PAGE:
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Car Interest Rates - How to Get the Best Interest Rate on Your Auto Loan

dealer consumers buying offer

When buying a car, consumers fail to factor in the cost of fuel, maintenance, insurance and auto loans. Your total monthly car payment, excluding gas costs, should not exceed more than 20% of your monthly income after tax deduction. Edmunds offers a helpful calculator that prospective car buyers can use to determine the price range you can easily afford.

At the time of purchase, you have an option of buying the car through an auto loan, leasing it or paying cash. When you choose to buy a car, the dealer arranges for an auto loan through the dealership’s lender. Auto loans range from 3 to 5 years. The longer you take to pay the loan, the lower your monthly payments will be although you may have to make a large down payment.

How much you pay every month also depends on the auto interest rate at the time of purchase. As of June 2010, the interest for a new car for a 60 month period is 6.93% and for a used car for 36 months is 7.67%. Make sure you negotiate the car cost with the dealer. This can help you save a couple of dollars off a new car.

Auto loans are offered by several types of insurers such as credit unions, online lenders and the dealer or manufacturer. Credit union interest rates are lower than those offered by banks. You can also get a home equity loan for your car, which also offers some tax benefits.

A lot of consumers get sucked into buying cars from dealerships that offer 0% financing. Zero percent deals often cost you more because the dealer raises the price of the vehicle to recover costs.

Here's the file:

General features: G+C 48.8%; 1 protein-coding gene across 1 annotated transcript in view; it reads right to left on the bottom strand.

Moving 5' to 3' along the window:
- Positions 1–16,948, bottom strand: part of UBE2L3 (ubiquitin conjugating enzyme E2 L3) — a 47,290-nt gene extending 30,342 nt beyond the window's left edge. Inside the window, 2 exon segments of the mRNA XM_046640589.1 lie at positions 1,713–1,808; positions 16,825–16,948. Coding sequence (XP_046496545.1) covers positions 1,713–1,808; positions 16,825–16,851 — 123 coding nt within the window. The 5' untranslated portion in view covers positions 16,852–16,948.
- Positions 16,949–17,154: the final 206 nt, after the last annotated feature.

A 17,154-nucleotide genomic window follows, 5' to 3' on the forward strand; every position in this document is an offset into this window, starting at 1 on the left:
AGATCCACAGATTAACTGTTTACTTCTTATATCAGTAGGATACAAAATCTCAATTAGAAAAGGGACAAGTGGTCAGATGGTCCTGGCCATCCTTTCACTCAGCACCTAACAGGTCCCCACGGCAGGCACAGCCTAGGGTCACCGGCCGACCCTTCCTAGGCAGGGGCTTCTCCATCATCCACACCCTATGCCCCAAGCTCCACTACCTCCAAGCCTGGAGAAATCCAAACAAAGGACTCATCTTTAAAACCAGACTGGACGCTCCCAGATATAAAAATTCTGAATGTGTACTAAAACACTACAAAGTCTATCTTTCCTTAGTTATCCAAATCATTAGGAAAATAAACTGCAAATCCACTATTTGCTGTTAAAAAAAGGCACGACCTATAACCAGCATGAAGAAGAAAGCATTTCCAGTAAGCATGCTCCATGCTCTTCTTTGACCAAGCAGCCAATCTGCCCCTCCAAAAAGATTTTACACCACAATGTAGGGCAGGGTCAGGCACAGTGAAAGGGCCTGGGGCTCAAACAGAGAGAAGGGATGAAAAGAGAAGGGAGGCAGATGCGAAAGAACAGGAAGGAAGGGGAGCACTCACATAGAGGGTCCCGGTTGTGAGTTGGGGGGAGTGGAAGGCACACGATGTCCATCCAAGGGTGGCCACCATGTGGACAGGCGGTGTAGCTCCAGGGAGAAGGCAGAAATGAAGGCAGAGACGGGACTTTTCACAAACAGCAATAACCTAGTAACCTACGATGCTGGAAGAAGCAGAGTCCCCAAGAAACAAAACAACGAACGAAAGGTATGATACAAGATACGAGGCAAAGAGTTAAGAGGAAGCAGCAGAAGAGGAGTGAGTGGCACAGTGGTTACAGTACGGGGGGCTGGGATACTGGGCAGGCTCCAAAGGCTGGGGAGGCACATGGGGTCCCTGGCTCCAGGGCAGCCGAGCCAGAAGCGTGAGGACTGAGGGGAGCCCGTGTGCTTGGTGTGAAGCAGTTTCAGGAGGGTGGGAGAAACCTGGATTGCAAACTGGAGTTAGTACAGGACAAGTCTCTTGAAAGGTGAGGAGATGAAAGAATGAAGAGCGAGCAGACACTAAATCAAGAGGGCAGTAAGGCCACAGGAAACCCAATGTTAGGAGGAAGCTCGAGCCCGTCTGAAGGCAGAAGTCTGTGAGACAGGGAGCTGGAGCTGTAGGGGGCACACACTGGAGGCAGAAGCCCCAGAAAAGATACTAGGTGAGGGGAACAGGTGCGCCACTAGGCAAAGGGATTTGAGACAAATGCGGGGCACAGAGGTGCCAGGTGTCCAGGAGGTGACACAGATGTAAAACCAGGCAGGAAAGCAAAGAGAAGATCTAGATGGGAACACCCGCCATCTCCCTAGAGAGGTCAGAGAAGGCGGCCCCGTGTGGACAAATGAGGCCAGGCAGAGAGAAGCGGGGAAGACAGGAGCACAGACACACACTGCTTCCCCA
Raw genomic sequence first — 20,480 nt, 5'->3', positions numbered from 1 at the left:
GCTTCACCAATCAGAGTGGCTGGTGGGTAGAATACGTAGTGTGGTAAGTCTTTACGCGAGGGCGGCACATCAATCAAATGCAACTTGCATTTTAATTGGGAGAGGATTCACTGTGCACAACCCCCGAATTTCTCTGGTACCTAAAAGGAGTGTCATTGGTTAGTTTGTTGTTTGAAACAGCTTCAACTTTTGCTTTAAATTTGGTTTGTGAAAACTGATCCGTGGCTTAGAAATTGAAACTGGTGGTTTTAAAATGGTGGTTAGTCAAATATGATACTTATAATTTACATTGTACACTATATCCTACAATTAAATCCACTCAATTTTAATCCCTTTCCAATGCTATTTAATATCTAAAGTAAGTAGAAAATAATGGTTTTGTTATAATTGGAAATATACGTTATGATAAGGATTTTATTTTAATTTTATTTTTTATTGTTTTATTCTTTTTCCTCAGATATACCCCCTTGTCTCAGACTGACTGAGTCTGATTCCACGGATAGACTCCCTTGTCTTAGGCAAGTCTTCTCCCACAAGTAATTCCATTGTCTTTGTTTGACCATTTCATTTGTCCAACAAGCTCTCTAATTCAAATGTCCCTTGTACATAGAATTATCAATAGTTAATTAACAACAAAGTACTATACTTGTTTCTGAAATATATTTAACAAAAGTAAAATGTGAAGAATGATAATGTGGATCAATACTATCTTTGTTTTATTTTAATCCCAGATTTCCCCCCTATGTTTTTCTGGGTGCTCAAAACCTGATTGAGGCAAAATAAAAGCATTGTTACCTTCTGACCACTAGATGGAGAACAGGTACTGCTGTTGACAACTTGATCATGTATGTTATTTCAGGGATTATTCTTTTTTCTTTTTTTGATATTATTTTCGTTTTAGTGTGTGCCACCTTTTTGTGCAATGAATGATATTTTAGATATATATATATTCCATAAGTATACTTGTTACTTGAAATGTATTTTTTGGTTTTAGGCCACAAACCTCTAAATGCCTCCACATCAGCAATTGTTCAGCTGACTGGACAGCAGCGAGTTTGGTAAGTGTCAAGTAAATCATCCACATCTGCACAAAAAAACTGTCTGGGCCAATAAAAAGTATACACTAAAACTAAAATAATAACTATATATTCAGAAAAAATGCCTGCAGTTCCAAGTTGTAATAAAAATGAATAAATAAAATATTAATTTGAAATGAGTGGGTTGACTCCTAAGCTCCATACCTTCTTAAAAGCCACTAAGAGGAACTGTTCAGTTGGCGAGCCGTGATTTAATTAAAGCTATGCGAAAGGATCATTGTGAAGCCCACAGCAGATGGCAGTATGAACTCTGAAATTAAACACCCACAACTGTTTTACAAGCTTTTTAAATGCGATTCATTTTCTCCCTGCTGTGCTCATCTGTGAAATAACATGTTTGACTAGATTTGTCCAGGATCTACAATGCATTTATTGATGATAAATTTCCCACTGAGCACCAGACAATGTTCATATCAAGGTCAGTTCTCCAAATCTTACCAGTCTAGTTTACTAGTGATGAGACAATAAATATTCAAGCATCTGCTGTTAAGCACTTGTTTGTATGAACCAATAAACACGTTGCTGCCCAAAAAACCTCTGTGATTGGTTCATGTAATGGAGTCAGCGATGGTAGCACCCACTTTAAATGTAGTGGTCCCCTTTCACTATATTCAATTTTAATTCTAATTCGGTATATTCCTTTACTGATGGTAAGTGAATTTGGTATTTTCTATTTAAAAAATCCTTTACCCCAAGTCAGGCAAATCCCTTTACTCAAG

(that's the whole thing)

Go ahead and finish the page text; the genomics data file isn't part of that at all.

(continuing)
Choosing between different loan options is confusing – the determining factor should be the APR or annual percentage rate. A really low interest rate means that you will be paying somewhere else during the loan period. For example: consider that the average auto interest rate is 7%, for the first 2 years you are making payments at a 3% APR while for the next 3 years, you could be making payments at 9-10%.

Experts at BankRate.com suggest consumers to shop for a loan before they buy a car. Some internet loan companies offer good rates and may approve the total finance amount before you go car buying. BankRate also recommends that consumers should not take an auto loan from the dealer because of the inflated rates.

A lot of websites offer auto loan calculators and comparisons, which you can use to evaluate the approximate loan costs. Online lenders like Capital One offer competitive rates but make sure you read through the fine print first, irrespective of where you take the loan from.

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